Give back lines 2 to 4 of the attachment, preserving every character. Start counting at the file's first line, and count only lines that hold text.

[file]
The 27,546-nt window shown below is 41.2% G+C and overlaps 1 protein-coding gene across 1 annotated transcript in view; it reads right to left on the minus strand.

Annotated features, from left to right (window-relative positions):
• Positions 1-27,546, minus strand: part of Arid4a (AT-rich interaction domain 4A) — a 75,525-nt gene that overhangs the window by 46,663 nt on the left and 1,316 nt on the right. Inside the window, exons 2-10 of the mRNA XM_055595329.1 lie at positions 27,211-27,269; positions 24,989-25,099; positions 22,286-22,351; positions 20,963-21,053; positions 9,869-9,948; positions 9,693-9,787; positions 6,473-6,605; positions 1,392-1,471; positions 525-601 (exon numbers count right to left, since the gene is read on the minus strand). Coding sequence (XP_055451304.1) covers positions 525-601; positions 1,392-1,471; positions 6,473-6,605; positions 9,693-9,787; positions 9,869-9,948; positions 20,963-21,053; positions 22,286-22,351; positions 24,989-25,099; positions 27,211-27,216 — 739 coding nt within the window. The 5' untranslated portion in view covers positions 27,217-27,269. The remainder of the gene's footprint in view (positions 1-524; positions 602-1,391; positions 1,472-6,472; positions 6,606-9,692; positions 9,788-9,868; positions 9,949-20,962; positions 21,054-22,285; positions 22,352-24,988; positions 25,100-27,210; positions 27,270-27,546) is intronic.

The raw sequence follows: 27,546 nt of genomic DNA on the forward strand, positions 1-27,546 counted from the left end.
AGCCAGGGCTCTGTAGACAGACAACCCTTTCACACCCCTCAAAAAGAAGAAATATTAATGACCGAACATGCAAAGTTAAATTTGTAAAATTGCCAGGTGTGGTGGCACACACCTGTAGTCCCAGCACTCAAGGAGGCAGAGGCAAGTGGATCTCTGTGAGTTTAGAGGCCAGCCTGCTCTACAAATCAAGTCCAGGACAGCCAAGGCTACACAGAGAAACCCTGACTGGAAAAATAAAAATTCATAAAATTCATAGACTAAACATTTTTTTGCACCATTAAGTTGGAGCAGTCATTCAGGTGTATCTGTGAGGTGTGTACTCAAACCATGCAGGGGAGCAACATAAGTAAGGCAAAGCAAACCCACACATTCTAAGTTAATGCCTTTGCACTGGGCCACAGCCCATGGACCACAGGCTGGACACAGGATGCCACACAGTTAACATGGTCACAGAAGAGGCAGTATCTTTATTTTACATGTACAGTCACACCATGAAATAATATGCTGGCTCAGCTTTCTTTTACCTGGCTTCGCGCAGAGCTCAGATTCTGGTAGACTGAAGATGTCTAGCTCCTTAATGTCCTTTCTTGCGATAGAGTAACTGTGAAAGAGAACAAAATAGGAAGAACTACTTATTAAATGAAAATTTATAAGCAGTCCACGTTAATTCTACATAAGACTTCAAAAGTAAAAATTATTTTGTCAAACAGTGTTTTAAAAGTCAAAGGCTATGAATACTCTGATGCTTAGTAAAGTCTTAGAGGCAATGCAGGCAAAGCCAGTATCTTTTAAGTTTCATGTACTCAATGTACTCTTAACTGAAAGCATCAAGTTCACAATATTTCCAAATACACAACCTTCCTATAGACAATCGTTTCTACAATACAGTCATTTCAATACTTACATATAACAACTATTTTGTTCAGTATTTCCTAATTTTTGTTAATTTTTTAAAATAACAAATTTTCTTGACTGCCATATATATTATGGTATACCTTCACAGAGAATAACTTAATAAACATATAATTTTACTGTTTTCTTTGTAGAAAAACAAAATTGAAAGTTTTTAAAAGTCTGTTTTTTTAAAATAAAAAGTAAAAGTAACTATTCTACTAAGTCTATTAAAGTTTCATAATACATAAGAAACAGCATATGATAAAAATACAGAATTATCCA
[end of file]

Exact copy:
Annotated features, from left to right (window-relative positions):
• Positions 1-27,546, minus strand: part of Arid4a (AT-rich interaction domain 4A) — a 75,525-nt gene that overhangs the window by 46,663 nt on the left and 1,316 nt on the right. Inside the window, exons 2-10 of the mRNA XM_055595329.1 lie at positions 27,211-27,269; positions 24,989-25,099; positions 22,286-22,351; positions 20,963-21,053; positions 9,869-9,948; positions 9,693-9,787; positions 6,473-6,605; positions 1,392-1,471; positions 525-601 (exon numbers count right to left, since the gene is read on the minus strand). Coding sequence (XP_055451304.1) covers positions 525-601; positions 1,392-1,471; positions 6,473-6,605; positions 9,693-9,787; positions 9,869-9,948; positions 20,963-21,053; positions 22,286-22,351; positions 24,989-25,099; positions 27,211-27,216 — 739 coding nt within the window. The 5' untranslated portion in view covers positions 27,217-27,269. The remainder of the gene's footprint in view (positions 1-524; positions 602-1,391; positions 1,472-6,472; positions 6,606-9,692; positions 9,788-9,868; positions 9,949-20,962; positions 21,054-22,285; positions 22,352-24,988; positions 25,100-27,210; positions 27,270-27,546) is intronic.

The raw sequence follows: 27,546 nt of genomic DNA on the forward strand, positions 1-27,546 counted from the left end.